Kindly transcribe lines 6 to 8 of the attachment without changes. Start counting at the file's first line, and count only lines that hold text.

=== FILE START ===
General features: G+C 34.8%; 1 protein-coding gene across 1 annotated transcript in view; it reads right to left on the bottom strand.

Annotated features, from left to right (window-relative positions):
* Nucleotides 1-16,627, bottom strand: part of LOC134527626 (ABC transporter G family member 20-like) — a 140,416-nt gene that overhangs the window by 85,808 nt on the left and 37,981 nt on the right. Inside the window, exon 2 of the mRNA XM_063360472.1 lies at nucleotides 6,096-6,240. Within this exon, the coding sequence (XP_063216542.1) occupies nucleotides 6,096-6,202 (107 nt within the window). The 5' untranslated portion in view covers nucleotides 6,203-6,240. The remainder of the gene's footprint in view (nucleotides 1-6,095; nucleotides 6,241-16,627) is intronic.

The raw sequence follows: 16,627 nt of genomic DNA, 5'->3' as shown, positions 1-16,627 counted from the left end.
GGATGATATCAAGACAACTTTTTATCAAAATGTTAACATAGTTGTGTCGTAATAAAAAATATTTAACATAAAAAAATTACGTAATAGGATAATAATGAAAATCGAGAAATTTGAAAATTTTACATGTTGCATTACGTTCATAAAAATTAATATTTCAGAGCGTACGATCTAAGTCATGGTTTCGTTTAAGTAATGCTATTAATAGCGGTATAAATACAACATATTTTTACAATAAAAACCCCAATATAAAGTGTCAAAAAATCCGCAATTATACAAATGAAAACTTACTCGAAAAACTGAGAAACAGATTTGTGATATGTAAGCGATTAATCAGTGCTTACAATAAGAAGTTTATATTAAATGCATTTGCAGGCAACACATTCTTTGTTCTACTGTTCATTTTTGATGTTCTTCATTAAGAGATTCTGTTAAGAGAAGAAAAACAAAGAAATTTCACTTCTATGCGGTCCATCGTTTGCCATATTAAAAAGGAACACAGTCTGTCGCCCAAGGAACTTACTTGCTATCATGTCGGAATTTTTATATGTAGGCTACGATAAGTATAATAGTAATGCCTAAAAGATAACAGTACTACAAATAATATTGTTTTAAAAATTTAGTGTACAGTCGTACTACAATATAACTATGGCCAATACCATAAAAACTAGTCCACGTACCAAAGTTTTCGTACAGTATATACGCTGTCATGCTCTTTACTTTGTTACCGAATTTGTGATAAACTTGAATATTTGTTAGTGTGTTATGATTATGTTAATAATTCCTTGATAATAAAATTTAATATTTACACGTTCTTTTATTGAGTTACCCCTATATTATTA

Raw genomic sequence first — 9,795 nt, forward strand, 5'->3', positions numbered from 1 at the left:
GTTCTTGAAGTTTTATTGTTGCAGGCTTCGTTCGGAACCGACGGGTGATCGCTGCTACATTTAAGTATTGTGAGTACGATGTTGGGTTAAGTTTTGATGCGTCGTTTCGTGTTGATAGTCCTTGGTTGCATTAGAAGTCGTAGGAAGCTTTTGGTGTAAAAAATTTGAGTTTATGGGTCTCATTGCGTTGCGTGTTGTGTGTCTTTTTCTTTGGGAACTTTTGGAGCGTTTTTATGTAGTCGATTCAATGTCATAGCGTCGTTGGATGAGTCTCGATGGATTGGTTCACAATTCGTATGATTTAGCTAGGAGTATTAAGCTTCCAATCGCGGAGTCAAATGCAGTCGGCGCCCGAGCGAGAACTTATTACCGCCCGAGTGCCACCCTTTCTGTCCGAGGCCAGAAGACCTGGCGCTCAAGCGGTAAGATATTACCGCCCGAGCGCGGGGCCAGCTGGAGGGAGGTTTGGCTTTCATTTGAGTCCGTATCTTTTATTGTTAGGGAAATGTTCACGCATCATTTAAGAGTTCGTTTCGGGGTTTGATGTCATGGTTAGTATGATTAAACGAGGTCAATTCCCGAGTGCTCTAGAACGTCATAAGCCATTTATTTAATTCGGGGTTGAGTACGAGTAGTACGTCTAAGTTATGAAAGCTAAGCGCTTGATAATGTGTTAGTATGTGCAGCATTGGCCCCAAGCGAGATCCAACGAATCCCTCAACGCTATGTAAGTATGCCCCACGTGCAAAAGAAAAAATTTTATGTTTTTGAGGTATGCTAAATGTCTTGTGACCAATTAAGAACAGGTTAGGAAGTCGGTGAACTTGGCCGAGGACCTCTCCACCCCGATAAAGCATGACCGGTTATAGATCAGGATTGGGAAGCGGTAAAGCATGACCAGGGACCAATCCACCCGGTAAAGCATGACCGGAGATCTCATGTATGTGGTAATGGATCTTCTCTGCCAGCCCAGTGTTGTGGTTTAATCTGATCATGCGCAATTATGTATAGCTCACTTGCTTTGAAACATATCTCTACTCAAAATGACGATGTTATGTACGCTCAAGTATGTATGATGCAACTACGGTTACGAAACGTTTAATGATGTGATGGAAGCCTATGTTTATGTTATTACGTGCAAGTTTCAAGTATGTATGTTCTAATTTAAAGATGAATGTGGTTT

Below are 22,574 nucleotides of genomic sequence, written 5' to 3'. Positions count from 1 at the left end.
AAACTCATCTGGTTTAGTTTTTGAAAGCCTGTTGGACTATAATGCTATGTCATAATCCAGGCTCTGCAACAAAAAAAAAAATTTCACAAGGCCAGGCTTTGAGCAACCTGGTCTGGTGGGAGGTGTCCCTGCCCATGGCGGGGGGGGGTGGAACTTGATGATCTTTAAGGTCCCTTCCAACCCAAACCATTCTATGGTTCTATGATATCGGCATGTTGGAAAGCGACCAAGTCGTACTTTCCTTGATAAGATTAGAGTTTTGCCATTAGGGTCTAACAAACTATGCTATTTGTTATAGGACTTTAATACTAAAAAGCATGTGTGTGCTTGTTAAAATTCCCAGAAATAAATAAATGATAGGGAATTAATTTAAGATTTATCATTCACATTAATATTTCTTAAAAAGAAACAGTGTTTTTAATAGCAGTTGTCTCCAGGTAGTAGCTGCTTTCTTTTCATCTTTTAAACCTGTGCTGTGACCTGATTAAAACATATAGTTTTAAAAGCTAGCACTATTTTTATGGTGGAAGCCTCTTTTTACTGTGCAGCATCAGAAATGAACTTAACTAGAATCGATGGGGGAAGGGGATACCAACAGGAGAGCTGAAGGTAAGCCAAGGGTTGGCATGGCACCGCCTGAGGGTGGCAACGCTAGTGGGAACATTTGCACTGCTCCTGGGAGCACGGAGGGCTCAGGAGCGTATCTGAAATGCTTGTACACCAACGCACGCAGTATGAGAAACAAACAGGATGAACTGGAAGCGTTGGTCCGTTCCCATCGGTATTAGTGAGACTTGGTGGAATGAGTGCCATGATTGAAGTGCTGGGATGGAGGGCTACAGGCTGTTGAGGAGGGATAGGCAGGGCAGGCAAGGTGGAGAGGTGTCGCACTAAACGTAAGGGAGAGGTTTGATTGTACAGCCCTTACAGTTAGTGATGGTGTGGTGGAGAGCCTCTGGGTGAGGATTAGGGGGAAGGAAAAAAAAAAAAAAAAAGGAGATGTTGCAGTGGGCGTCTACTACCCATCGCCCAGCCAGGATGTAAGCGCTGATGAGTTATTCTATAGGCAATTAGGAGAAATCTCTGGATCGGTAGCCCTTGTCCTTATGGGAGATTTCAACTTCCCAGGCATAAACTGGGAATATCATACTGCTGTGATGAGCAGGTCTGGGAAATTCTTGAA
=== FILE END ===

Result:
Raw genomic sequence first — 9,795 nt, forward strand, 5'->3', positions numbered from 1 at the left:
GTTCTTGAAGTTTTATTGTTGCAGGCTTCGTTCGGAACCGACGGGTGATCGCTGCTACATTTAAGTATTGTGAGTACGATGTTGGGTTAAGTTTTGATGCGTCGTTTCGTGTTGATAGTCCTTGGTTGCATTAGAAGTCGTAGGAAGCTTTTGGTGTAAAAAATTTGAGTTTATGGGTCTCATTGCGTTGCGTGTTGTGTGTCTTTTTCTTTGGGAACTTTTGGAGCGTTTTTATGTAGTCGATTCAATGTCATAGCGTCGTTGGATGAGTCTCGATGGATTGGTTCACAATTCGTATGATTTAGCTAGGAGTATTAAGCTTCCAATCGCGGAGTCAAATGCAGTCGGCGCCCGAGCGAGAACTTATTACCGCCCGAGTGCCACCCTTTCTGTCCGAGGCCAGAAGACCTGGCGCTCAAGCGGTAAGATATTACCGCCCGAGCGCGGGGCCAGCTGGAGGGAGGTTTGGCTTTCATTTGAGTCCGTATCTTTTATTGTTAGGGAAATGTTCACGCATCATTTAAGAGTTCGTTTCGGGGTTTGATGTCATGGTTAGTATGATTAAACGAGGTCAATTCCCGAGTGCTCTAGAACGTCATAAGCCATTTATTTAATTCGGGGTTGAGTACGAGTAGTACGTCTAAGTTATGAAAGCTAAGCGCTTGATAATGTGTTAGTATGTGCAGCATTGGCCCCAAGCGAGATCCAACGAATCCCTCAACGCTATGTAAGTATGCCCCACGTGCAAAAGAAAAAATTTTATGTTTTTGAGGTATGCTAAATGTCTTGTGACCAATTAAGAACAGGTTAGGAAGTCGGTGAACTTGGCCGAGGACCTCTCCACCCCGATAAAGCATGACCGGTTATAGATCAGGATTGGGAAGCGGTAAAGCATGACCAGGGACCAATCCACCCGGTAAAGCATGACCGGAGATCTCATGTATGTGGTAATGGATCTTCTCTGCCAGCCCAGTGTTGTGGTTTAATCTGATCATGCGCAATTATGTATAGCTCACTTGCTTTGAAACATATCTCTACTCAAAATGACGATGTTATGTACGCTCAAGTATGTATGATGCAACTACGGTTACGAAACGTTTAATGATGTGATGGAAGCCTATGTTTATGTTATTACGTGCAAGTTTCAAGTATGTATGTTCTAATTTAAAGATGAATGTGGTTT

Below are 22,574 nucleotides of genomic sequence, written 5' to 3'. Positions count from 1 at the left end.